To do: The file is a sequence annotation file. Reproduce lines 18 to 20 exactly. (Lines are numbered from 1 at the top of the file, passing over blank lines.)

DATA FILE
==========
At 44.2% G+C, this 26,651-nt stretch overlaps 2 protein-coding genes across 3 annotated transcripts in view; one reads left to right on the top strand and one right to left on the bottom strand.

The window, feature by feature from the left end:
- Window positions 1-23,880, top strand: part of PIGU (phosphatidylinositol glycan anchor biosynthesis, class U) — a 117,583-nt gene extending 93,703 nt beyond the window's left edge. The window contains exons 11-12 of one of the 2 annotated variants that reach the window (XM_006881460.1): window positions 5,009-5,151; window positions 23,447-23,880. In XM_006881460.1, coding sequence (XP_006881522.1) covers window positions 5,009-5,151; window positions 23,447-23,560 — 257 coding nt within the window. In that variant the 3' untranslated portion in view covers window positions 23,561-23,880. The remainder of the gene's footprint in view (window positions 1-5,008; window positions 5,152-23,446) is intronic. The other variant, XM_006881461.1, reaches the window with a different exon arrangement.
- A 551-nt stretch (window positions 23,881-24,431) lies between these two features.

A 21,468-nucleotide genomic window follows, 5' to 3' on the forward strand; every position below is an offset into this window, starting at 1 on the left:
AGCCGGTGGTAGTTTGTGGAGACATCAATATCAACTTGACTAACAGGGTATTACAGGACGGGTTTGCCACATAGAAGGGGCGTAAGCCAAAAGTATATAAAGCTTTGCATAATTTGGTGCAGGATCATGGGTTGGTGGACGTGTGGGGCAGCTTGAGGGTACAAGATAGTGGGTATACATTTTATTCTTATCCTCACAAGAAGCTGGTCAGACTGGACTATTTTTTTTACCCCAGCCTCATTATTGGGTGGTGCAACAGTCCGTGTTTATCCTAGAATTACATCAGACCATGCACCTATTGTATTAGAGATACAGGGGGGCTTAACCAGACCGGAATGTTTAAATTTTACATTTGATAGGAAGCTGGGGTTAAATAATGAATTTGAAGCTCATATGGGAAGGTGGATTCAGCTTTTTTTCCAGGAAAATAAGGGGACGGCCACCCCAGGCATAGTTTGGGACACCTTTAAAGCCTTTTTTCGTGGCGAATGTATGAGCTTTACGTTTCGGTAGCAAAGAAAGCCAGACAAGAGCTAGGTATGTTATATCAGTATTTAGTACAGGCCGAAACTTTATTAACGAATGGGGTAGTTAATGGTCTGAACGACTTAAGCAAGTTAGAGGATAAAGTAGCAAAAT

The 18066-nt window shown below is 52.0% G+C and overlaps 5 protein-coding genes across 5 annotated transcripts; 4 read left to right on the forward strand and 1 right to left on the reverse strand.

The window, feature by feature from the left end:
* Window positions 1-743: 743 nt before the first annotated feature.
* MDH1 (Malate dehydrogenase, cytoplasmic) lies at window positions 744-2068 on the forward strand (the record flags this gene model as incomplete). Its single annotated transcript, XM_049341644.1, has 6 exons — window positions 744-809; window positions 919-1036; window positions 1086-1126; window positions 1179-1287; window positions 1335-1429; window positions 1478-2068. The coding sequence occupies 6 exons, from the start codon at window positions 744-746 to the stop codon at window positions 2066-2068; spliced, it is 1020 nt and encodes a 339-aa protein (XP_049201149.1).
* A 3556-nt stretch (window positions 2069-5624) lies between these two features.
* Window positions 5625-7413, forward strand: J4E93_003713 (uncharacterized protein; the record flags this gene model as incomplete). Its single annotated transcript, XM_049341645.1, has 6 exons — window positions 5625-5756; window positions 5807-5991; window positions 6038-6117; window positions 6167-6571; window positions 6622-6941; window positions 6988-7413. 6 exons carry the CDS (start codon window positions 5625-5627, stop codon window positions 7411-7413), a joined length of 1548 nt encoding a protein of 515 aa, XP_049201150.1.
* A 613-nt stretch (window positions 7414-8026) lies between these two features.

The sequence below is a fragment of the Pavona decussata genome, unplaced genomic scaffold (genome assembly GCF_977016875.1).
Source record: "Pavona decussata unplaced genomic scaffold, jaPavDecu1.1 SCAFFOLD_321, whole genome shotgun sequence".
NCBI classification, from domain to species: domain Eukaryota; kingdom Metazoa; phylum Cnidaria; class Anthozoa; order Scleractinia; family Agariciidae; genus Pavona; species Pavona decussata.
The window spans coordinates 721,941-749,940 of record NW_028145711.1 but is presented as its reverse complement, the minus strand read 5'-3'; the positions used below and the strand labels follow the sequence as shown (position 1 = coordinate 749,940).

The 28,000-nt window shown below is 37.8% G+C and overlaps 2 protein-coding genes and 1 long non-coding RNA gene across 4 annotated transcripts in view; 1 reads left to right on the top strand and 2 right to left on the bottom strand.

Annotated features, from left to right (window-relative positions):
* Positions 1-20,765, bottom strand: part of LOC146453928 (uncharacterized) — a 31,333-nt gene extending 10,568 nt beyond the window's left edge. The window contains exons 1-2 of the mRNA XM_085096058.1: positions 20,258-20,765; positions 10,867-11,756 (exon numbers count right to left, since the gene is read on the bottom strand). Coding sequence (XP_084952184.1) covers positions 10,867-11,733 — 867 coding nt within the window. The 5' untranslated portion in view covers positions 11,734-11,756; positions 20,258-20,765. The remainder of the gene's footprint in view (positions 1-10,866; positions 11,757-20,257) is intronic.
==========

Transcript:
The 28,000-nt window shown below is 37.8% G+C and overlaps 2 protein-coding genes and 1 long non-coding RNA gene across 4 annotated transcripts in view; 1 reads left to right on the top strand and 2 right to left on the bottom strand.

Annotated features, from left to right (window-relative positions):
* Positions 1-20,765, bottom strand: part of LOC146453928 (uncharacterized) — a 31,333-nt gene extending 10,568 nt beyond the window's left edge. The window contains exons 1-2 of the mRNA XM_085096058.1: positions 20,258-20,765; positions 10,867-11,756 (exon numbers count right to left, since the gene is read on the bottom strand). Coding sequence (XP_084952184.1) covers positions 10,867-11,733 — 867 coding nt within the window. The 5' untranslated portion in view covers positions 11,734-11,756; positions 20,258-20,765. The remainder of the gene's footprint in view (positions 1-10,866; positions 11,757-20,257) is intronic.